So you’ve bought yourself a charcoal smoker, got your food ready to go and the only thing left is to fire up the coals.

Should be pretty straight forward, right?

Yet so many people trip up here before they even get out of the gate. To get the coals lit quickly you’ll often see the mis-informed pit-master dousing their coals in lighter fluid. And it’s not surprising since you see guides like this all over the damn place.

You really don’t want to get that smokey petroleum taste in your food!

Luckily you don’t have to resort to chemical fire starters or lighter fluid thanks to the ingenious yet simple to use charcoal chimney starter. This little thing is so handy we had to place it on our list of essential smoker accessories.

Safe and easy to use, a chimney lighter is the simplest solution for lighting your charcoal. Once you see how easy it is to use, you’ll never use anything else.

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So What Exactly is a Chimney Starter?<

A chimney starter is a metal cylinder, usually with a grate near the bottom and a series of air vents all the way up the chimney.

The chimney starter works by drawing air up from the bottom and allowing the briquettes or lump charcoal resting on top of the grate to ignite. You should be ready to cook within 15 minutes.

There is a heat shield on the same side as the handle which helps to protect you (although you should still wear gloves when pouring the coals out or moving the chimney). They come in all different shapes and sizes, and can purchased from most outdoor or general stores. We use this round Weber model that goes for under $15 on Amazon.

Lighting your charcoal

The best way to use your chimney starter will depend on what type of cooking you’re going to be doing. Before you get started, make sure you have:

  • Heat resistant gloves and close-toed shoes. Luckily this hasn’t happened to me before, but the guys over at virtuaweberbullet warn that pieces of hot charcoal can “fall out of the bottom of the chimney onto the patio where you can step on them, or on top of your bare or flip-flopped foot.” Ouch.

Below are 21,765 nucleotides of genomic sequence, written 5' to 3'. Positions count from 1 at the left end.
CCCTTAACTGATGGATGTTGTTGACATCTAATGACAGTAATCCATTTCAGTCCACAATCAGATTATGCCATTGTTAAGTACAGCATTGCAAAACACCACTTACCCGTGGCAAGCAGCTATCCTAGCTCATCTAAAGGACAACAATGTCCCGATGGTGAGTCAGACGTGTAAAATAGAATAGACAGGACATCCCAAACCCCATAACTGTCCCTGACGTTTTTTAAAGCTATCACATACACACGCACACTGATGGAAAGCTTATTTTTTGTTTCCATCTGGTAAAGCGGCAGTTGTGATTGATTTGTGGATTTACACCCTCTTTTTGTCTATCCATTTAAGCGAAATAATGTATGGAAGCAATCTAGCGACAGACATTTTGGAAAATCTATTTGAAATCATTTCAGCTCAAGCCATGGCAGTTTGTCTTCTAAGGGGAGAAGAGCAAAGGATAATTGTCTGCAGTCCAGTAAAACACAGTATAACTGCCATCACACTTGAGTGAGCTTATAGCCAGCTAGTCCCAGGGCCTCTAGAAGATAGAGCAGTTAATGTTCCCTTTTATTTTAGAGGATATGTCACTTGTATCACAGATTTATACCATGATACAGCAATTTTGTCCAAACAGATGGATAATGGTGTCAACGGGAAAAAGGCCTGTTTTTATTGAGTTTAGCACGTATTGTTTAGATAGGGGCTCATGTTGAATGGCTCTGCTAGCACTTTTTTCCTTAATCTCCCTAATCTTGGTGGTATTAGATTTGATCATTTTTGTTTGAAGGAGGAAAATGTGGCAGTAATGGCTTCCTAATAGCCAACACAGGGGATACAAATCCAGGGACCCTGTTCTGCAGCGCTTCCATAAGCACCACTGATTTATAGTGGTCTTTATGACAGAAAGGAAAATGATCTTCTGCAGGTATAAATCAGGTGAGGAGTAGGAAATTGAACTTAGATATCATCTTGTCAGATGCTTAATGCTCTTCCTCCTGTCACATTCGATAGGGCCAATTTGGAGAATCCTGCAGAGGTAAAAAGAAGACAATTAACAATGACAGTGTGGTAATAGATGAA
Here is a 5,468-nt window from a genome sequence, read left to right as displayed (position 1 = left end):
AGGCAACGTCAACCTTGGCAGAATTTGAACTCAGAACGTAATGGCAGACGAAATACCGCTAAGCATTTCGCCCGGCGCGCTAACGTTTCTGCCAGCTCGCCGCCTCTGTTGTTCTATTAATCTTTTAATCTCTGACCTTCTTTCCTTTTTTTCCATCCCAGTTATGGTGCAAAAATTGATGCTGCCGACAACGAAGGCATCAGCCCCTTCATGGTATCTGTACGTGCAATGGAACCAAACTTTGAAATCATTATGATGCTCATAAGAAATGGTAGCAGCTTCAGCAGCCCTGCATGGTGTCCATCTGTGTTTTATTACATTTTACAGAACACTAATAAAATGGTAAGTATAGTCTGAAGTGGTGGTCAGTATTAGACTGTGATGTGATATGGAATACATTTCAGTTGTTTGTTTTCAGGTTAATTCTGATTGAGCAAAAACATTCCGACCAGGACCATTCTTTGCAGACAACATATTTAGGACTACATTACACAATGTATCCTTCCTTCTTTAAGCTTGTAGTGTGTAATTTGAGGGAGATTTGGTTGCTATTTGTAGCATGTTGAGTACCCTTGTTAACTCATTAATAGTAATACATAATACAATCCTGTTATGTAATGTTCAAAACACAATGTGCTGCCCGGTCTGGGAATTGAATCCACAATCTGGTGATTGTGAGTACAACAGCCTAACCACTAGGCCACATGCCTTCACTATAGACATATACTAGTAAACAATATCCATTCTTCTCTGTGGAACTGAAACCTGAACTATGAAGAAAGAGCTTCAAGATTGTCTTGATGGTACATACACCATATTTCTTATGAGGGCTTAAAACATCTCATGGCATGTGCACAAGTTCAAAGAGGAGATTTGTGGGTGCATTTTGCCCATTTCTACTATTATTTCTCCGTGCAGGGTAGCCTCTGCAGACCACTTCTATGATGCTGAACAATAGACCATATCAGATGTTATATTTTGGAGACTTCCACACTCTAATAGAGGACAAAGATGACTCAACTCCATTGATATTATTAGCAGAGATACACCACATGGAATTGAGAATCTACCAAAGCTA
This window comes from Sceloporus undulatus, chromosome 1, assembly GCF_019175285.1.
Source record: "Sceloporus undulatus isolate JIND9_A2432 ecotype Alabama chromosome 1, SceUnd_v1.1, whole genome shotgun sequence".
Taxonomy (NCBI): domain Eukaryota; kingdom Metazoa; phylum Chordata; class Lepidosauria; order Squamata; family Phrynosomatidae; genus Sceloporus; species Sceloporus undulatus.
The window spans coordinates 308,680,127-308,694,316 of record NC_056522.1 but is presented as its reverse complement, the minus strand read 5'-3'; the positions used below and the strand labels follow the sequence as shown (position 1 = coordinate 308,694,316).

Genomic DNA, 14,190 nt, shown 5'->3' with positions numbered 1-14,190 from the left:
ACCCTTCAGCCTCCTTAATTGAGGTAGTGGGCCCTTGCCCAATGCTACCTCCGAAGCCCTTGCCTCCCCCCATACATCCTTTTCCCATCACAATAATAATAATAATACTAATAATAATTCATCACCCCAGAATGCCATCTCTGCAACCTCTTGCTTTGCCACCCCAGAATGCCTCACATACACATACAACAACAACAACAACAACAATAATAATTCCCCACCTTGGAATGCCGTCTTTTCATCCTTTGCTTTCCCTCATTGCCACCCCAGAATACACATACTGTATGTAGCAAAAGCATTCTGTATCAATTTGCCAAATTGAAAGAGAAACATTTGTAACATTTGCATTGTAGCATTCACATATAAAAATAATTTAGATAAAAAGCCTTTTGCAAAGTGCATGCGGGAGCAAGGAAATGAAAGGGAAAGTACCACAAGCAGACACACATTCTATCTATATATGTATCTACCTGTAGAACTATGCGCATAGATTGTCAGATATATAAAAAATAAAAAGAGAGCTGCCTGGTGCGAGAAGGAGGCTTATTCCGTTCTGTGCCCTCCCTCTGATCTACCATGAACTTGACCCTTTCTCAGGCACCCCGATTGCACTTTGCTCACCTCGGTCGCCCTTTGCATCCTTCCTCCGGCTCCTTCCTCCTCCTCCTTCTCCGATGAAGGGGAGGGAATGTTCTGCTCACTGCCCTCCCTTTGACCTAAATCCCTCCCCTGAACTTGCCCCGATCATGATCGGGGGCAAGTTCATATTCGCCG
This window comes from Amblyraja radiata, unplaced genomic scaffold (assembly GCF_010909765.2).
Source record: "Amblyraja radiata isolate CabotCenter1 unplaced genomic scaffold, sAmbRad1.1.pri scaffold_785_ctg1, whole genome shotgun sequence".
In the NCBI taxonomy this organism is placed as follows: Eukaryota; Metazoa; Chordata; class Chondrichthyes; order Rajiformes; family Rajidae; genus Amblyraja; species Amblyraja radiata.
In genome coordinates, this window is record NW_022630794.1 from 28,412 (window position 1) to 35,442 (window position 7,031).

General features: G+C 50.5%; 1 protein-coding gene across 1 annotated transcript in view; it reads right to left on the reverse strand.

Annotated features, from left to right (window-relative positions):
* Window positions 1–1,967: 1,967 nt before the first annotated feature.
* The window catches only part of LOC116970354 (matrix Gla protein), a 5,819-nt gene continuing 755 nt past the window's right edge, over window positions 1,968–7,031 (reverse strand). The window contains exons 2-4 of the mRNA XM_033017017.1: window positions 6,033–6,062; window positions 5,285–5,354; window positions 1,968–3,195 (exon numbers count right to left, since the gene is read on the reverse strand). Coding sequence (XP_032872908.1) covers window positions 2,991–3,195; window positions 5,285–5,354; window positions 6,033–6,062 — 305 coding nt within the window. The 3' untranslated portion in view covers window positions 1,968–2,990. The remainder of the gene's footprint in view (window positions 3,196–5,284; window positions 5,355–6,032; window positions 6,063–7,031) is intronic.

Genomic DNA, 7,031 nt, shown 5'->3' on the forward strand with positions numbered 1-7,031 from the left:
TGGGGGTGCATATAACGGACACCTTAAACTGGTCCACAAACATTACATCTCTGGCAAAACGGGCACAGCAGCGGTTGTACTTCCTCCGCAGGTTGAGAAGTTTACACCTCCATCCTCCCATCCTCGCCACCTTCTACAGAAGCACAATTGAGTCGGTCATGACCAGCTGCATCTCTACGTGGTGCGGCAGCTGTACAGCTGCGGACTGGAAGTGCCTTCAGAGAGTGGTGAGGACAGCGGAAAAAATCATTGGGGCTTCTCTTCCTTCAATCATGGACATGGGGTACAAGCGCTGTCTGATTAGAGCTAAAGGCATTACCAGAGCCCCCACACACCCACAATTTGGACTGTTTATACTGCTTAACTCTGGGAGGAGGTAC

• Plenty of quality charcoal briquettes or lump charcoal. We prefer to use a quality charcoal like Kingsford blue
  • A pair of long barbecue tongs for arranging your coals when you’ve done

Using a chimney starter when cooking low and slow

If you are going to be cooking low and slow using the minion method or one of it’s variations like the Donut or the Fuse then we flip the chimney so that the air vents are at the top. That leaves a perfect amount of space to get your smoker going.

Because these methods only require a small amount of lit coals to be placed on top of a large pile of unlit coals, we don’t need a full chimney to cook with.

You can then sit the whole thing on top of a non petroleum based fire starter (we like the wooden ones) or even some scrunched up paper. To get the most out of your charcoal purchase, you can even rip up some of the bag and scrunch it into a ball.

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natural-charcoal-lighter-cubes

This is the approach we usually use when cooking on the Weber Smokey Mountain.

Using a chimney starter for grilling or smoking hot

pouring-charcoal-chimneyWhat you’ve probably seen on YouTube is the upright method where you place the chimney right way up. Then you full it nearly the top with coal and then simply place both fire source and chimney starter on the grate of your ordinary charcoal grill.